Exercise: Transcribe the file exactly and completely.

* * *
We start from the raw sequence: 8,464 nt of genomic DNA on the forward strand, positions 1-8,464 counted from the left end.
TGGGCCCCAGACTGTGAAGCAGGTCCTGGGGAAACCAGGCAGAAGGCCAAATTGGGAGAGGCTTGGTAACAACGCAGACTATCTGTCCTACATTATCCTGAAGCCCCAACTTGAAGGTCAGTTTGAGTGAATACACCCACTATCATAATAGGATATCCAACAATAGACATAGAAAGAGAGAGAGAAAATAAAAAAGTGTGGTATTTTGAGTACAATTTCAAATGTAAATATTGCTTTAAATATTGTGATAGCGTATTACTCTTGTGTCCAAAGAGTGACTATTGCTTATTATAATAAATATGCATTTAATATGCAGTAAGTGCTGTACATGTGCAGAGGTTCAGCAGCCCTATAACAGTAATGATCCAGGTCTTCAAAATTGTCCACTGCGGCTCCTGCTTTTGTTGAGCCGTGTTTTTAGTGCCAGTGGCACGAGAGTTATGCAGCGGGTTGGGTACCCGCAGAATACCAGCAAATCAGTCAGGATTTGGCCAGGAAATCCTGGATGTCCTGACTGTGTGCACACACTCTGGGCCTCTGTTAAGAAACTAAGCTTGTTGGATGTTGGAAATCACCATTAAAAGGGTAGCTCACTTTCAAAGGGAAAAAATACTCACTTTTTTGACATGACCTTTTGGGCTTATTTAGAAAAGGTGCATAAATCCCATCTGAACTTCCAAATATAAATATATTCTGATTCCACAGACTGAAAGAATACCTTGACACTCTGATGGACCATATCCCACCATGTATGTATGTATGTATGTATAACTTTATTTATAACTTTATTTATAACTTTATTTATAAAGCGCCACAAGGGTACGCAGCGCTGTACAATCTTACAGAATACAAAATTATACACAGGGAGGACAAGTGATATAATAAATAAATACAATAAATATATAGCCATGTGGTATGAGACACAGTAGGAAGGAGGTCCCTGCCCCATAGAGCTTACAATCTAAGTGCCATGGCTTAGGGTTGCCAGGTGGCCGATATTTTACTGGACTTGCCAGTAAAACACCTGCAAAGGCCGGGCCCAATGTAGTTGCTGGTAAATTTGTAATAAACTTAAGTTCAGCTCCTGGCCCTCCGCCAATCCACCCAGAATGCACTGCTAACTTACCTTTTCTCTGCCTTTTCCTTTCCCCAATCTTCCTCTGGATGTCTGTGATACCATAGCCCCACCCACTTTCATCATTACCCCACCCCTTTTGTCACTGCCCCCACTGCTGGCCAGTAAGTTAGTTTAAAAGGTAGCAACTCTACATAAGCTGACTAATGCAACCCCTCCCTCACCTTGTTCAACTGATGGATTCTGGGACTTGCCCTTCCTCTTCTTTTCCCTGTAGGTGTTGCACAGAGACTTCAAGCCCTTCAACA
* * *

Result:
We start from the raw sequence: 8,464 nt of genomic DNA on the forward strand, positions 1-8,464 counted from the left end.
TGGGCCCCAGACTGTGAAGCAGGTCCTGGGGAAACCAGGCAGAAGGCCAAATTGGGAGAGGCTTGGTAACAACGCAGACTATCTGTCCTACATTATCCTGAAGCCCCAACTTGAAGGTCAGTTTGAGTGAATACACCCACTATCATAATAGGATATCCAACAATAGACATAGAAAGAGAGAGAGAAAATAAAAAAGTGTGGTATTTTGAGTACAATTTCAAATGTAAATATTGCTTTAAATATTGTGATAGCGTATTACTCTTGTGTCCAAAGAGTGACTATTGCTTATTATAATAAATATGCATTTAATATGCAGTAAGTGCTGTACATGTGCAGAGGTTCAGCAGCCCTATAACAGTAATGATCCAGGTCTTCAAAATTGTCCACTGCGGCTCCTGCTTTTGTTGAGCCGTGTTTTTAGTGCCAGTGGCACGAGAGTTATGCAGCGGGTTGGGTACCCGCAGAATACCAGCAAATCAGTCAGGATTTGGCCAGGAAATCCTGGATGTCCTGACTGTGTGCACACACTCTGGGCCTCTGTTAAGAAACTAAGCTTGTTGGATGTTGGAAATCACCATTAAAAGGGTAGCTCACTTTCAAAGGGAAAAAATACTCACTTTTTTGACATGACCTTTTGGGCTTATTTAGAAAAGGTGCATAAATCCCATCTGAACTTCCAAATATAAATATATTCTGATTCCACAGACTGAAAGAATACCTTGACACTCTGATGGACCATATCCCACCATGTATGTATGTATGTATGTATAACTTTATTTATAACTTTATTTATAACTTTATTTATAAAGCGCCACAAGGGTACGCAGCGCTGTACAATCTTACAGAATACAAAATTATACACAGGGAGGACAAGTGATATAATAAATAAATACAATAAATATATAGCCATGTGGTATGAGACACAGTAGGAAGGAGGTCCCTGCCCCATAGAGCTTACAATCTAAGTGCCATGGCTTAGGGTTGCCAGGTGGCCGATATTTTACTGGACTTGCCAGTAAAACACCTGCAAAGGCCGGGCCCAATGTAGTTGCTGGTAAATTTGTAATAAACTTAAGTTCAGCTCCTGGCCCTCCGCCAATCCACCCAGAATGCACTGCTAACTTACCTTTTCTCTGCCTTTTCCTTTCCCCAATCTTCCTCTGGATGTCTGTGATACCATAGCCCCACCCACTTTCATCATTACCCCACCCCTTTTGTCACTGCCCCCACTGCTGGCCAGTAAGTTAGTTTAAAAGGTAGCAACTCTACATAAGCTGACTAATGCAACCCCTCCCTCACCTTGTTCAACTGATGGATTCTGGGACTTGCCCTTCCTCTTCTTTTCCCTGTAGGTGTTGCACAGAGACTTCAAGCCCTTCAACA